The first time that we visited the Fort Saint Antoine and tasted Comte was in 1999. Jason Hinds introduced Ihsan and I to Claude and Phillipe- who we have worked with since, via another friend Pascal Trotte from Paris. Tasting with Claude and Phillipe was a very intimidating first experience, and we certainly had to be approved- we had to show we knew what we were talking about and were serious about representing and selling the cheese. Shortly after getting this approval, we began to import Marcel Petite Comte.
Every 2 years, Slow Food organizes “Cheese,” a festival dedicated to and named in honor of the preserved preserved milk product. Tucked away in mountains of Piedmont, Bra is a small medieval town that is transformed into a sea of white tents with cheesemongers, cheese-lovers, cheese makers, farmers, food tourists, townspeople all jostling to taste, learn and talk about cheese.
Each week we scan our Facebook and Twitter pages for photos submitted by our fans. For your chance to be featured on our blog, post a delicious, cheesy image to facebook.com/culturecheesemag or twitter.com/culturecheese.
There's nothing we love more than seeing cheesy photos from our fans, and sometimes the captions are winners too. This week's enth-ooze-iastic Fan Photo winner is Eric Stash and his picture of an ooey-gooey round of pumpkin-hued Époisses.
It’s no surprise, but we at culture receive far more story pitches than we’re ever able to assign. Hey, we’re not complaining! It’s great to constantly receive new ideas and options for the magazine, even if it means we also need to complete the less fun task of turning down would-be contributors.
Pitches usually come from writers, but they also are sent by people who are on the producing/sales end of things: cheesemakers, consultants, retail sales managers, publicists. It doesn’t really matter who sends in a pitch, so don’t be shy; if it’s a great idea, we’ll be sure to follow up on it.
If you’d like to get your story into print in culture , here are a few tips for submitting a successful pitch:
Sadly, my time as web editorial intern at culture has come to an end. I’ve enjoyed every moment and mouthful of cheese. I take away with me a heightened knowledge and appreciation of cheese, and now I can walk up to any cheese counter with confidence. For my last blog, I’d like to share some my favorite cheeses (and one butter!) I tasted while interning at culture.
Moses Sleeper by Cellars at Jasper Hill
I love Brie, and this cheese from Vermont’s Cellars at Jasper Hill is one of the best domestic bries around. It smells grassy and earthy, but tastes of rich cream and butter. After tasting it, I took a chunk home and baked it with honey and walnuts for a decadent salad!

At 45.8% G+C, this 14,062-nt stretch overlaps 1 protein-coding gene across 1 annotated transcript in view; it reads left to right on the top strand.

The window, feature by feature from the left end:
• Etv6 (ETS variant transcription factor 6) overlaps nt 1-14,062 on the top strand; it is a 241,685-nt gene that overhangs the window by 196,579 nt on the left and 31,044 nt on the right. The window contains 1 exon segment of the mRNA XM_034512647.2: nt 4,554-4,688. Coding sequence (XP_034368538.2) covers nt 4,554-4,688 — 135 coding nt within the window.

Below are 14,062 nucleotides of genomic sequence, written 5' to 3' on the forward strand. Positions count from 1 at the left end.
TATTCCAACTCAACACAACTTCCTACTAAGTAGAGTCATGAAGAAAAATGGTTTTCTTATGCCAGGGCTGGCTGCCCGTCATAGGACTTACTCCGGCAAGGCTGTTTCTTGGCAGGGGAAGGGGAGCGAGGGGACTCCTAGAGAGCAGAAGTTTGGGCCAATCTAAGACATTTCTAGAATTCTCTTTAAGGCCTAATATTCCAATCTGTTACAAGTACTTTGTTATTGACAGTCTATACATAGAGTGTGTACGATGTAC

Tarentaise by Spring Brook Farm
Cheese is almost as great to look at as it is to eat. In this infographic series, intern Jessie Hazard highlights cheesy facts and trivia you never knew about cheese in pictographic form. Join her for whimsical, dairy-fueled visions into the wild world of cheese.
Everyone's heard of cow's milk cheese and chévre, but what about mare's milk or moose cheese? Learn about cheeses you never knew existed and the animals who help produce them:
Each week we scan our Facebook page for photos submitted by our fans. For your chance to be featured on our blog, post a delicious, cheesy image to facebook.com/culturecheesemag.
We love a good mac n' cheese, but sometimes the dish needs a little something extra, or a little lagniappe as our Fan Photo Winner, Lisa, might say. This week's winning photo is a sultry, crumbly close up of a baked mac n' cheese stuffed with creole-spiced shrimp. And, you're in luck, not only did our winner share a photo, but also a cheesy recipe too! Find it on her blog, Creole Contessa.
Each week we taste a sampling of cheeses in our Cambridge office and discuss their flavors, textures, and our general impressions of them. Yum!
Cow's Milk - Wisconsin
Of course a cheese’s personality is largely dependent on the taste, texture, aroma, and ingredients that go into it, but there are other parts of a cheese’s story that contribute to its character. In this blog series, Natalie investigates the distinct personality traits of some of the most unique cheeses out there.
Wallace and Gromit are the silly and charming stars of a series of British claymation films that began in 1989. In each Wallace and Gromit animation, you can expect that the slightly dopey inventor Wallace will get into some kind of far-fetched trouble, and his very tolerant dog Gromit will help get him out of it. But what nobody expected is that Wallace and Gromit would bring a cheese back to life with their shenanigans.